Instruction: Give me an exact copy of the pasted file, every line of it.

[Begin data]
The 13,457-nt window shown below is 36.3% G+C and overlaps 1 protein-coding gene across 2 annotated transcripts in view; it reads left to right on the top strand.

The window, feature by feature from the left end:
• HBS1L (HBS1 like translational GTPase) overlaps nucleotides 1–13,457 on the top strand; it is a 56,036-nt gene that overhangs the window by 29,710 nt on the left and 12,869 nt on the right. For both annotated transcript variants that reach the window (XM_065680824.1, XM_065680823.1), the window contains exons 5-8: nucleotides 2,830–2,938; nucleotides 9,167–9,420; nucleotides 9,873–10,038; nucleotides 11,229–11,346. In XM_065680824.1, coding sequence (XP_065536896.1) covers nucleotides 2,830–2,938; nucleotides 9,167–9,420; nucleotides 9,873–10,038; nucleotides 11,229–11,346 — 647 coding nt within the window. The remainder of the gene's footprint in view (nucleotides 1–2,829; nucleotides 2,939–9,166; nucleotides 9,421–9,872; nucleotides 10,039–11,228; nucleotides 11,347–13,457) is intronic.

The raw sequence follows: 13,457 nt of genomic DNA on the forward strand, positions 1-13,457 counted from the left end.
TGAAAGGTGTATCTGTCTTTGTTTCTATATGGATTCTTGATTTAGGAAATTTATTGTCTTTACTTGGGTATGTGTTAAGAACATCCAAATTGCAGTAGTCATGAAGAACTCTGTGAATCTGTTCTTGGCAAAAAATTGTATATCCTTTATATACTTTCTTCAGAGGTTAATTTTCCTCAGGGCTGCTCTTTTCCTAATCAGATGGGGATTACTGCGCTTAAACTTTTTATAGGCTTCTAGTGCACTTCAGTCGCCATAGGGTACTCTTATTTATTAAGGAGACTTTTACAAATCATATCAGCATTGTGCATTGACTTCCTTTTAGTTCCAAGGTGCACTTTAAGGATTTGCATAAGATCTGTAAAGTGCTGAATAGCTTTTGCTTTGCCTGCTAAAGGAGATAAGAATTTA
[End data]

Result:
The 13,457-nt window shown below is 36.3% G+C and overlaps 1 protein-coding gene across 2 annotated transcripts in view; it reads left to right on the top strand.

The window, feature by feature from the left end:
• HBS1L (HBS1 like translational GTPase) overlaps nucleotides 1–13,457 on the top strand; it is a 56,036-nt gene that overhangs the window by 29,710 nt on the left and 12,869 nt on the right. For both annotated transcript variants that reach the window (XM_065680824.1, XM_065680823.1), the window contains exons 5-8: nucleotides 2,830–2,938; nucleotides 9,167–9,420; nucleotides 9,873–10,038; nucleotides 11,229–11,346. In XM_065680824.1, coding sequence (XP_065536896.1) covers nucleotides 2,830–2,938; nucleotides 9,167–9,420; nucleotides 9,873–10,038; nucleotides 11,229–11,346 — 647 coding nt within the window. The remainder of the gene's footprint in view (nucleotides 1–2,829; nucleotides 2,939–9,166; nucleotides 9,421–9,872; nucleotides 10,039–11,228; nucleotides 11,347–13,457) is intronic.

The raw sequence follows: 13,457 nt of genomic DNA on the forward strand, positions 1-13,457 counted from the left end.
TGAAAGGTGTATCTGTCTTTGTTTCTATATGGATTCTTGATTTAGGAAATTTATTGTCTTTACTTGGGTATGTGTTAAGAACATCCAAATTGCAGTAGTCATGAAGAACTCTGTGAATCTGTTCTTGGCAAAAAATTGTATATCCTTTATATACTTTCTTCAGAGGTTAATTTTCCTCAGGGCTGCTCTTTTCCTAATCAGATGGGGATTACTGCGCTTAAACTTTTTATAGGCTTCTAGTGCACTTCAGTCGCCATAGGGTACTCTTATTTATTAAGGAGACTTTTACAAATCATATCAGCATTGTGCATTGACTTCCTTTTAGTTCCAAGGTGCACTTTAAGGATTTGCATAAGATCTGTAAAGTGCTGAATAGCTTTTGCTTTGCCTGCTAAAGGAGATAAGAATTTA